We all get it and we all hate it. Some say it can actually make us sick. What is it and how do we cope?
Spam was the popular name given to a luncheon meat product made by Hormel Foods. But the term "spam" has today come to mean network abuse, especially junk E-mail. This use of "spam" comes from the Spam Skit by Monty Python's Flying Circus. In the sketch, a restaurant serves all its food with lots of spam, and the waitress repeats the word several times in describing how much spam is in the items. When she does this, a group of Vikings in the corner start singing a song: "Spam, spam, spam, spam, spam, spam, spam, spam, lovely spam! Wonderful spam!" This goes on until they are told to shut up. Thus "spam" came to be known as something that keeps repeating and repeating itself. Today there is even a musical comedy play called Spamalot adapted from the classic Monty Python and the Holy Grail that is now playing at theaters in London and New York.
How do you deal with spam? DON'T RESPOND TO IT! That means don't click on any of the hyperlinks in it, ESPECIALLY the link that says "click here to be removed from our list". When you do that, you have just confirmed to the spammer that they reached a real person with a valid email address. This only results in one thing: MORE SPAM. Do not post your email address anywhere on the web unless it is absolutely necessary and try to use a 2nd generic email address like Hotmail or Gmail.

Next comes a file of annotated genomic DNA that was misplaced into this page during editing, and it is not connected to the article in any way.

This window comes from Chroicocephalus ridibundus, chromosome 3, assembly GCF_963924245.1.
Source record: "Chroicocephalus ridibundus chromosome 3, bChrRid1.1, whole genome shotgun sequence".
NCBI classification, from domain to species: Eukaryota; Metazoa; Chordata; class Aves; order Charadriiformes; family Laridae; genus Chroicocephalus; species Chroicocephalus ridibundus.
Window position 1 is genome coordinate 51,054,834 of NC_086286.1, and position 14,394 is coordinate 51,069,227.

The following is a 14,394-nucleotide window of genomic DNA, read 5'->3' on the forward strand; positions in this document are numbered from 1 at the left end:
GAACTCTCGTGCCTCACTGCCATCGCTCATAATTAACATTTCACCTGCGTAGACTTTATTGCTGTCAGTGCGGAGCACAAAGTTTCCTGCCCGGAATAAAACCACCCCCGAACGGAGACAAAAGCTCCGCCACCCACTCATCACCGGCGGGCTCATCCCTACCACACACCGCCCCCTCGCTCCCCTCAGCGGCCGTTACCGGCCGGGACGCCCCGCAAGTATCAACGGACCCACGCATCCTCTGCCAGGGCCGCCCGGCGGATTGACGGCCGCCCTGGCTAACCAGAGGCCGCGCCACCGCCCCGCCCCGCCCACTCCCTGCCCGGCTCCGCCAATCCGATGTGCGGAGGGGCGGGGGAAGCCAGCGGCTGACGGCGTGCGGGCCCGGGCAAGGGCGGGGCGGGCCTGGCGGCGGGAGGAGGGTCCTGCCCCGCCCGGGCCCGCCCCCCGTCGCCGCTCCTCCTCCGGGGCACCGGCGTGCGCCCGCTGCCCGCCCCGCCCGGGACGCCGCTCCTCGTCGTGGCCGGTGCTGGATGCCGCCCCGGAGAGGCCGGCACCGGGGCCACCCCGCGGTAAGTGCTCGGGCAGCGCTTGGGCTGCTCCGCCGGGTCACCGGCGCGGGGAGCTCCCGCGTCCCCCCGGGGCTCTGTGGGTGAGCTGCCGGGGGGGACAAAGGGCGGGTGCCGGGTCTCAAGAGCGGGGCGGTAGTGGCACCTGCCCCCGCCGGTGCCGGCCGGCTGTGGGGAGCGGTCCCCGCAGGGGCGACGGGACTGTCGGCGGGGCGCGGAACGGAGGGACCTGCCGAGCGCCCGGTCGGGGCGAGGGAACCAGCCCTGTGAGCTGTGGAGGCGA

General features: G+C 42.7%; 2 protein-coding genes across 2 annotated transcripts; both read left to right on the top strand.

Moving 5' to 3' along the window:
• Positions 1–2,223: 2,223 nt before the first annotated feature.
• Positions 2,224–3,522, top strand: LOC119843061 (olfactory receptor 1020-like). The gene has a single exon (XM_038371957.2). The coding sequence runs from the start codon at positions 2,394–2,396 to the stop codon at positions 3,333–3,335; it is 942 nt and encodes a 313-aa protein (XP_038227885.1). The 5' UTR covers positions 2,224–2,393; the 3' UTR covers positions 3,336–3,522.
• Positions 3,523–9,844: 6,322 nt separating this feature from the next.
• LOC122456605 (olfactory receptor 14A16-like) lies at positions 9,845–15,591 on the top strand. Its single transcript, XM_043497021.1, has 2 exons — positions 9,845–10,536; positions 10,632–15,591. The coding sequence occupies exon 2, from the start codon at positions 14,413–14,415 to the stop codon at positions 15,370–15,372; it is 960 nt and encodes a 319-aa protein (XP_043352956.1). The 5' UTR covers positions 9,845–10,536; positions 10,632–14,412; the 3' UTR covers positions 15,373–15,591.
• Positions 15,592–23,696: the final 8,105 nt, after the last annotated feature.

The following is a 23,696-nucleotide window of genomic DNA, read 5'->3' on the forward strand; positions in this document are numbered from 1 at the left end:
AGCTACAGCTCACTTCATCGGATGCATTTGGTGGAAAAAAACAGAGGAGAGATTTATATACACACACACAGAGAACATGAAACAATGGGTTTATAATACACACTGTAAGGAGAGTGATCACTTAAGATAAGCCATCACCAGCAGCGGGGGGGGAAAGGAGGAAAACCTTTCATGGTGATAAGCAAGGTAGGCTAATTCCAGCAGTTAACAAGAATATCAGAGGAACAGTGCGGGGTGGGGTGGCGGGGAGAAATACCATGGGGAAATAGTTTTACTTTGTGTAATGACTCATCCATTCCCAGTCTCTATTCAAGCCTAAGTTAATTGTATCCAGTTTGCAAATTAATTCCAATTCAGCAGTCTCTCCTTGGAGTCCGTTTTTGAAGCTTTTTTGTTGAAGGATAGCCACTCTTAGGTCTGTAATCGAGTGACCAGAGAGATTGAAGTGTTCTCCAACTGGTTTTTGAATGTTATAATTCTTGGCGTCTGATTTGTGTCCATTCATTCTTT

This includes forums, guest books, websites, newsgroups and so on. There are spam harvesters, robots that crawl the web looking for email address. The lists of email addresses are compiled and sold to companies who want to use them for only one thing: to send you SPAM.
Print out and solve the picture crossword to find the hidden name after the arrow. The hidden name in this crossword puzzle is the name of a famous American tennis player who is also married to a famous German tennis player.
And much more available from the TimTim.com homepage
TIMTIM.COM is a free-use site of thousands of color and B&W cartoon-style drawings organized by more than 50 different subjects ranging from holidays, jobs, nature, animals, transportation, computers, religion, environment, health, travel, geography and more. The site is recommended by the American and Canadian Teachers Federation and use of the drawings is free for non-commercial purposes.